A new trend is seeing finance companies help buyers with a down payment on a home in exchange for future equity in their properties.
Companies such as OWN Home Finance and Unison are prepared to offer buyers up to fifty percent of the cost of a down payment, or 10 percent of the home's value, but when buyers decided to sell the company takes around 35 percent of the profit. Unison partners with Freddie Mac to automate the mortgage underwriting process with an equity stake. Meanwhile OWN is set to launch with a similar business model soon, and will target buyers with median incomes of around $55,000 to $60,000 per year who're looking to purchase a home in the $400,000 to $500,000 range.
“There’s a major hurdle that locks out a lot of qualified people [who] can’t come up with hundreds of thousands of dollars, even if they have good credit,” OWN cofounder Brian Bailey told MarketWatch. “We view our product as a rung in the ladder, helping people enter homeownership and build wealth.”
Some housing experts believe it's a good experiment in down payment assistance for buyers who're struggling to save. “It’s really intriguing, as home prices appreciate and incomes don’t," said Brett Theodos, a senior research associate at the Urban Institute. "It feels like a missing rung in the ladder between renting and owning. We have so many investment vehicles that you can get into for small amounts of money, but homeownership is very much an all-or-nothing proposition.”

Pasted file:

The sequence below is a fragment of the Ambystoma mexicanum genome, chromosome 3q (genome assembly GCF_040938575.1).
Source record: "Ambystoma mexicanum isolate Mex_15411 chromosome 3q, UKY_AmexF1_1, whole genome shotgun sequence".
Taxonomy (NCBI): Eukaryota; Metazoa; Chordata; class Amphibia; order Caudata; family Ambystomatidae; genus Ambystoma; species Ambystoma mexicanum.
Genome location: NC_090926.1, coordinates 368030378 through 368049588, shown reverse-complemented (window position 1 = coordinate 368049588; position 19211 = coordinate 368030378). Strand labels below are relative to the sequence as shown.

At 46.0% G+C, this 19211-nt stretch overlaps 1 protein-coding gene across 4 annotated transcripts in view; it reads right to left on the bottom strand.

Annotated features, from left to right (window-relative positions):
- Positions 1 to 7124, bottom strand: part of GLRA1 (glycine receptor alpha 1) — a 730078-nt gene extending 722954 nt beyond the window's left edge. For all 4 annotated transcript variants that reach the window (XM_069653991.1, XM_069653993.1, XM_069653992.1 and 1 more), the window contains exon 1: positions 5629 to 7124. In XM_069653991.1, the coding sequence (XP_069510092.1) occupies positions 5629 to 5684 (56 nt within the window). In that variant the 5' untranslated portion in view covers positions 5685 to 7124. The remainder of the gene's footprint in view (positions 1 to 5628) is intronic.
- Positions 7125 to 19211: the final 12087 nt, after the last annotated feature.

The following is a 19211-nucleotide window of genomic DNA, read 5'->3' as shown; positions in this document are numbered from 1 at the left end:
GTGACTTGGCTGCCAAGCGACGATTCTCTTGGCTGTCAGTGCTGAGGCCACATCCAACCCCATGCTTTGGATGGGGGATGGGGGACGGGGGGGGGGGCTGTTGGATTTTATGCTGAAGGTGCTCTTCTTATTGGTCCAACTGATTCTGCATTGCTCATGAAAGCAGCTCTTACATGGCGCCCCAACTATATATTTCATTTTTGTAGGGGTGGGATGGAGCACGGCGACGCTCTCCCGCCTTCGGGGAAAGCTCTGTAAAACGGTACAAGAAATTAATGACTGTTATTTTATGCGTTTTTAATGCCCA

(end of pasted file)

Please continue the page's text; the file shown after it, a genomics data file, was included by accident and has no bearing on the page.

However, Theodos said buyers should check the small print on these types of programs, because their may be a catch. Companies only make money when the property is sold, and so there might be a clause that contains "special provisions" if they sell in under three years, for example.
Daren Blomquist, senior vice president of ATTOM Data Solutions, said companies were facing a challenge for deeper market penetration of equity-sharing mortgages. “I see this as a response to a problem,” he told MarketWatch. “It’s not going to be appealing if home prices start dropping. It’s hard to see it as something that could exist in all market cycles.”
Michael Micheletti, a spokesperson for Unison, said the program "definitely addresses affordability challenges," but insisted the appeal is larger than that as it could be a way for some to avoid using all of their savings. "This is for somebody who doesn’t want to own all their home. People don’t want to put all their money into an asset that they may or may not get all the return on because they saw what happened a decade ago.”